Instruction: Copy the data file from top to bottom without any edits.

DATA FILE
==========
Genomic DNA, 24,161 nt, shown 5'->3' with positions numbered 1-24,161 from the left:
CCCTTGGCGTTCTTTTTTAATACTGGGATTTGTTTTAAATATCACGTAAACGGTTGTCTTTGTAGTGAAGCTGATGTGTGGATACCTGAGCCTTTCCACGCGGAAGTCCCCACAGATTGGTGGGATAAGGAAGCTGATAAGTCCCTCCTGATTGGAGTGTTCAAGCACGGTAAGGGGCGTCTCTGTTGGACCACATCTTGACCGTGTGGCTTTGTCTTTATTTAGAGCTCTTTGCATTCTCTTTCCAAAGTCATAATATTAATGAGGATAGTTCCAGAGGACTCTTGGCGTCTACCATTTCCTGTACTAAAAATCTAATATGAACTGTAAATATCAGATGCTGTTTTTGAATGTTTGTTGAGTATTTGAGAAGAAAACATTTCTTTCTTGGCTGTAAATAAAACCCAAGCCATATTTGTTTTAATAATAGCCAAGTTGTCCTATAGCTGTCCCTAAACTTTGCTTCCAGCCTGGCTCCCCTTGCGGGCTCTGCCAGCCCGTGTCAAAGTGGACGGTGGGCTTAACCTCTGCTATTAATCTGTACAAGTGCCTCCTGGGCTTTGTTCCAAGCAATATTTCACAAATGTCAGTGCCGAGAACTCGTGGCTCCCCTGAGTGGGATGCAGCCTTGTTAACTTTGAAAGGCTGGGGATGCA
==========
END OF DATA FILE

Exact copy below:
Genomic DNA, 24,161 nt, shown 5'->3' with positions numbered 1-24,161 from the left:
CCCTTGGCGTTCTTTTTTAATACTGGGATTTGTTTTAAATATCACGTAAACGGTTGTCTTTGTAGTGAAGCTGATGTGTGGATACCTGAGCCTTTCCACGCGGAAGTCCCCACAGATTGGTGGGATAAGGAAGCTGATAAGTCCCTCCTGATTGGAGTGTTCAAGCACGGTAAGGGGCGTCTCTGTTGGACCACATCTTGACCGTGTGGCTTTGTCTTTATTTAGAGCTCTTTGCATTCTCTTTCCAAAGTCATAATATTAATGAGGATAGTTCCAGAGGACTCTTGGCGTCTACCATTTCCTGTACTAAAAATCTAATATGAACTGTAAATATCAGATGCTGTTTTTGAATGTTTGTTGAGTATTTGAGAAGAAAACATTTCTTTCTTGGCTGTAAATAAAACCCAAGCCATATTTGTTTTAATAATAGCCAAGTTGTCCTATAGCTGTCCCTAAACTTTGCTTCCAGCCTGGCTCCCCTTGCGGGCTCTGCCAGCCCGTGTCAAAGTGGACGGTGGGCTTAACCTCTGCTATTAATCTGTACAAGTGCCTCCTGGGCTTTGTTCCAAGCAATATTTCACAAATGTCAGTGCCGAGAACTCGTGGCTCCCCTGAGTGGGATGCAGCCTTGTTAACTTTGAAAGGCTGGGGATGCA